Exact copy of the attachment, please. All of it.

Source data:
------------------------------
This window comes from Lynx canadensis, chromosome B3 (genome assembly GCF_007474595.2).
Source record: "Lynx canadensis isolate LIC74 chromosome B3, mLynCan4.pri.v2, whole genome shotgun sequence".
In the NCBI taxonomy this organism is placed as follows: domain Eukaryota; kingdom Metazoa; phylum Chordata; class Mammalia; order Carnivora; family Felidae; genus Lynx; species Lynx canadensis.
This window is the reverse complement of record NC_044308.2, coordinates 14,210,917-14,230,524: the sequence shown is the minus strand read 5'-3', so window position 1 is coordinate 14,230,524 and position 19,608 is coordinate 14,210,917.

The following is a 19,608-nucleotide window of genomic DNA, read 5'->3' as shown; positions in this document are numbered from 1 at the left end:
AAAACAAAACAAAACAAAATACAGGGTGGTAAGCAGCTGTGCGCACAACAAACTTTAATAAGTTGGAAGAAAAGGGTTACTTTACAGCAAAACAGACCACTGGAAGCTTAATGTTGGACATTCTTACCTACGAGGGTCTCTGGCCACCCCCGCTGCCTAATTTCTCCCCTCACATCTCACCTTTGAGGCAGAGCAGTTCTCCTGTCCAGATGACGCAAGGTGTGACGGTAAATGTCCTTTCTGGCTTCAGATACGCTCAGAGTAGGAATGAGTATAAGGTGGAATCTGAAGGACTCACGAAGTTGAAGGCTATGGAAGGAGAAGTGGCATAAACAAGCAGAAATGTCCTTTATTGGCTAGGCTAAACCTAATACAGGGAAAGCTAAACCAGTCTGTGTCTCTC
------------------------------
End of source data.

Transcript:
This window comes from Lynx canadensis, chromosome B3 (genome assembly GCF_007474595.2).
Source record: "Lynx canadensis isolate LIC74 chromosome B3, mLynCan4.pri.v2, whole genome shotgun sequence".
In the NCBI taxonomy this organism is placed as follows: domain Eukaryota; kingdom Metazoa; phylum Chordata; class Mammalia; order Carnivora; family Felidae; genus Lynx; species Lynx canadensis.
This window is the reverse complement of record NC_044308.2, coordinates 14,210,917-14,230,524: the sequence shown is the minus strand read 5'-3', so window position 1 is coordinate 14,230,524 and position 19,608 is coordinate 14,210,917.

The following is a 19,608-nucleotide window of genomic DNA, read 5'->3' as shown; positions in this document are numbered from 1 at the left end:
AAAACAAAACAAAACAAAATACAGGGTGGTAAGCAGCTGTGCGCACAACAAACTTTAATAAGTTGGAAGAAAAGGGTTACTTTACAGCAAAACAGACCACTGGAAGCTTAATGTTGGACATTCTTACCTACGAGGGTCTCTGGCCACCCCCGCTGCCTAATTTCTCCCCTCACATCTCACCTTTGAGGCAGAGCAGTTCTCCTGTCCAGATGACGCAAGGTGTGACGGTAAATGTCCTTTCTGGCTTCAGATACGCTCAGAGTAGGAATGAGTATAAGGTGGAATCTGAAGGACTCACGAAGTTGAAGGCTATGGAAGGAGAAGTGGCATAAACAAGCAGAAATGTCCTTTATTGGCTAGGCTAAACCTAATACAGGGAAAGCTAAACCAGTCTGTGTCTCTC